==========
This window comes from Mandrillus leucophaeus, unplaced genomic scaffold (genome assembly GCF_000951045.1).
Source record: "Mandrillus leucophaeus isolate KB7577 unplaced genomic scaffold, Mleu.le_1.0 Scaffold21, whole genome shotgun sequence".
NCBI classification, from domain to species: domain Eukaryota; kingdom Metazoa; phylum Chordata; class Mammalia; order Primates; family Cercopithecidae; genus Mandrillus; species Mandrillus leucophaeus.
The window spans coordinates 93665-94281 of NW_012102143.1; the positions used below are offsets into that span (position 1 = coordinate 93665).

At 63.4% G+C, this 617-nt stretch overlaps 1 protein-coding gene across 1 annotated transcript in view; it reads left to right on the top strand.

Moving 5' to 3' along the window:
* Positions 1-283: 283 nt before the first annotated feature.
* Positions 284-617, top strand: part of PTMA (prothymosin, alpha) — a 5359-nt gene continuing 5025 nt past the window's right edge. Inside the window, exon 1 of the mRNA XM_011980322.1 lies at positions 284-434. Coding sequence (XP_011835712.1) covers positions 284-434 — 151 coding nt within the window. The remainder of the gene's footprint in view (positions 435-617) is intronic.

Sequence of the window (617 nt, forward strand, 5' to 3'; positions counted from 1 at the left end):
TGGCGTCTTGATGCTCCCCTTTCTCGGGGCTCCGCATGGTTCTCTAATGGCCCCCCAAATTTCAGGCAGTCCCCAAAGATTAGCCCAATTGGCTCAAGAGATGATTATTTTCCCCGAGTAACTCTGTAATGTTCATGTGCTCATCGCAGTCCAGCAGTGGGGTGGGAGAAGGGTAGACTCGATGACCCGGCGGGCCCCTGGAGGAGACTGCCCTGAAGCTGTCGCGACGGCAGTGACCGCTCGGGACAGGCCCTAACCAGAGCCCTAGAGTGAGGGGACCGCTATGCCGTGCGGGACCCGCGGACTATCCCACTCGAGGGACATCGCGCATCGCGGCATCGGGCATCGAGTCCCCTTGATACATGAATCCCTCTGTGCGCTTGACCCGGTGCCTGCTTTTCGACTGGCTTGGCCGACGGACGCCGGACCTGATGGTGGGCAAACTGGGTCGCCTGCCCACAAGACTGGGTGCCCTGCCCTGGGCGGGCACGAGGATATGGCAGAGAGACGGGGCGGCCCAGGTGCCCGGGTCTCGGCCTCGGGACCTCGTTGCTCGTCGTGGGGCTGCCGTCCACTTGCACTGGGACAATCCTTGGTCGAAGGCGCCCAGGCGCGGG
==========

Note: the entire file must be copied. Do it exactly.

This window comes from Mandrillus leucophaeus, unplaced genomic scaffold (genome assembly GCF_000951045.1).
Source record: "Mandrillus leucophaeus isolate KB7577 unplaced genomic scaffold, Mleu.le_1.0 Scaffold21, whole genome shotgun sequence".
NCBI classification, from domain to species: domain Eukaryota; kingdom Metazoa; phylum Chordata; class Mammalia; order Primates; family Cercopithecidae; genus Mandrillus; species Mandrillus leucophaeus.
The window spans coordinates 93665-94281 of NW_012102143.1; the positions used below are offsets into that span (position 1 = coordinate 93665).

At 63.4% G+C, this 617-nt stretch overlaps 1 protein-coding gene across 1 annotated transcript in view; it reads left to right on the top strand.

Moving 5' to 3' along the window:
* Positions 1-283: 283 nt before the first annotated feature.
* Positions 284-617, top strand: part of PTMA (prothymosin, alpha) — a 5359-nt gene continuing 5025 nt past the window's right edge. Inside the window, exon 1 of the mRNA XM_011980322.1 lies at positions 284-434. Coding sequence (XP_011835712.1) covers positions 284-434 — 151 coding nt within the window. The remainder of the gene's footprint in view (positions 435-617) is intronic.

Sequence of the window (617 nt, forward strand, 5' to 3'; positions counted from 1 at the left end):
TGGCGTCTTGATGCTCCCCTTTCTCGGGGCTCCGCATGGTTCTCTAATGGCCCCCCAAATTTCAGGCAGTCCCCAAAGATTAGCCCAATTGGCTCAAGAGATGATTATTTTCCCCGAGTAACTCTGTAATGTTCATGTGCTCATCGCAGTCCAGCAGTGGGGTGGGAGAAGGGTAGACTCGATGACCCGGCGGGCCCCTGGAGGAGACTGCCCTGAAGCTGTCGCGACGGCAGTGACCGCTCGGGACAGGCCCTAACCAGAGCCCTAGAGTGAGGGGACCGCTATGCCGTGCGGGACCCGCGGACTATCCCACTCGAGGGACATCGCGCATCGCGGCATCGGGCATCGAGTCCCCTTGATACATGAATCCCTCTGTGCGCTTGACCCGGTGCCTGCTTTTCGACTGGCTTGGCCGACGGACGCCGGACCTGATGGTGGGCAAACTGGGTCGCCTGCCCACAAGACTGGGTGCCCTGCCCTGGGCGGGCACGAGGATATGGCAGAGAGACGGGGCGGCCCAGGTGCCCGGGTCTCGGCCTCGGGACCTCGTTGCTCGTCGTGGGGCTGCCGTCCACTTGCACTGGGACAATCCTTGGTCGAAGGCGCCCAGGCGCGGG